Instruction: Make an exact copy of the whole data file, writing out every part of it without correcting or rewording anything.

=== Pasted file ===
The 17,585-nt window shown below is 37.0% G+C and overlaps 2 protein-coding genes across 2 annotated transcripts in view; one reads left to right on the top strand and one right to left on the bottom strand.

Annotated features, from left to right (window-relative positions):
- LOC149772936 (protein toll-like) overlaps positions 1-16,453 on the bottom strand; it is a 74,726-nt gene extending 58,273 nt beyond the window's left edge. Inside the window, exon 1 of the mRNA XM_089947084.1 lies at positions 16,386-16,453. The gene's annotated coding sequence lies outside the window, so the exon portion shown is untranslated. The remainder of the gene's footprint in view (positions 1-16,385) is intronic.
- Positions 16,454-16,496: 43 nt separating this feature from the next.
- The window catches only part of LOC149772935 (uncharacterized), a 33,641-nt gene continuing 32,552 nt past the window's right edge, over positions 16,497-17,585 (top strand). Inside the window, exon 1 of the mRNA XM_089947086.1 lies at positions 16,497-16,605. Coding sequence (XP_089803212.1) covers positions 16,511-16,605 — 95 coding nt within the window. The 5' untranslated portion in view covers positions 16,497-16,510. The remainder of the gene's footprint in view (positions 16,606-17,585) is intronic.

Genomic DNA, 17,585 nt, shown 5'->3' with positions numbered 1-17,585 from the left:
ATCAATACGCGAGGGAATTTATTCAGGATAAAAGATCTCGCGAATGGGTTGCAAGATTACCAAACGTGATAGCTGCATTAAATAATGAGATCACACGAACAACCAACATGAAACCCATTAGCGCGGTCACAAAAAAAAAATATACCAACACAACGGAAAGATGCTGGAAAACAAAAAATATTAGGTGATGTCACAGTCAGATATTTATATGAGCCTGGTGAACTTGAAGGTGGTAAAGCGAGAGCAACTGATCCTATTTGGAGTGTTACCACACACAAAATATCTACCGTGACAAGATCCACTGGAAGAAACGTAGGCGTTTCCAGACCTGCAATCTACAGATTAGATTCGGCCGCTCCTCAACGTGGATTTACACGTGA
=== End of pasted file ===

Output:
The 17,585-nt window shown below is 37.0% G+C and overlaps 2 protein-coding genes across 2 annotated transcripts in view; one reads left to right on the top strand and one right to left on the bottom strand.

Annotated features, from left to right (window-relative positions):
- LOC149772936 (protein toll-like) overlaps positions 1-16,453 on the bottom strand; it is a 74,726-nt gene extending 58,273 nt beyond the window's left edge. Inside the window, exon 1 of the mRNA XM_089947084.1 lies at positions 16,386-16,453. The gene's annotated coding sequence lies outside the window, so the exon portion shown is untranslated. The remainder of the gene's footprint in view (positions 1-16,385) is intronic.
- Positions 16,454-16,496: 43 nt separating this feature from the next.
- The window catches only part of LOC149772935 (uncharacterized), a 33,641-nt gene continuing 32,552 nt past the window's right edge, over positions 16,497-17,585 (top strand). Inside the window, exon 1 of the mRNA XM_089947086.1 lies at positions 16,497-16,605. Coding sequence (XP_089803212.1) covers positions 16,511-16,605 — 95 coding nt within the window. The 5' untranslated portion in view covers positions 16,497-16,510. The remainder of the gene's footprint in view (positions 16,606-17,585) is intronic.

Genomic DNA, 17,585 nt, shown 5'->3' with positions numbered 1-17,585 from the left:
ATCAATACGCGAGGGAATTTATTCAGGATAAAAGATCTCGCGAATGGGTTGCAAGATTACCAAACGTGATAGCTGCATTAAATAATGAGATCACACGAACAACCAACATGAAACCCATTAGCGCGGTCACAAAAAAAAAATATACCAACACAACGGAAAGATGCTGGAAAACAAAAAATATTAGGTGATGTCACAGTCAGATATTTATATGAGCCTGGTGAACTTGAAGGTGGTAAAGCGAGAGCAACTGATCCTATTTGGAGTGTTACCACACACAAAATATCTACCGTGACAAGATCCACTGGAAGAAACGTAGGCGTTTCCAGACCTGCAATCTACAGATTAGATTCGGCCGCTCCTCAACGTGGATTTACACGTGA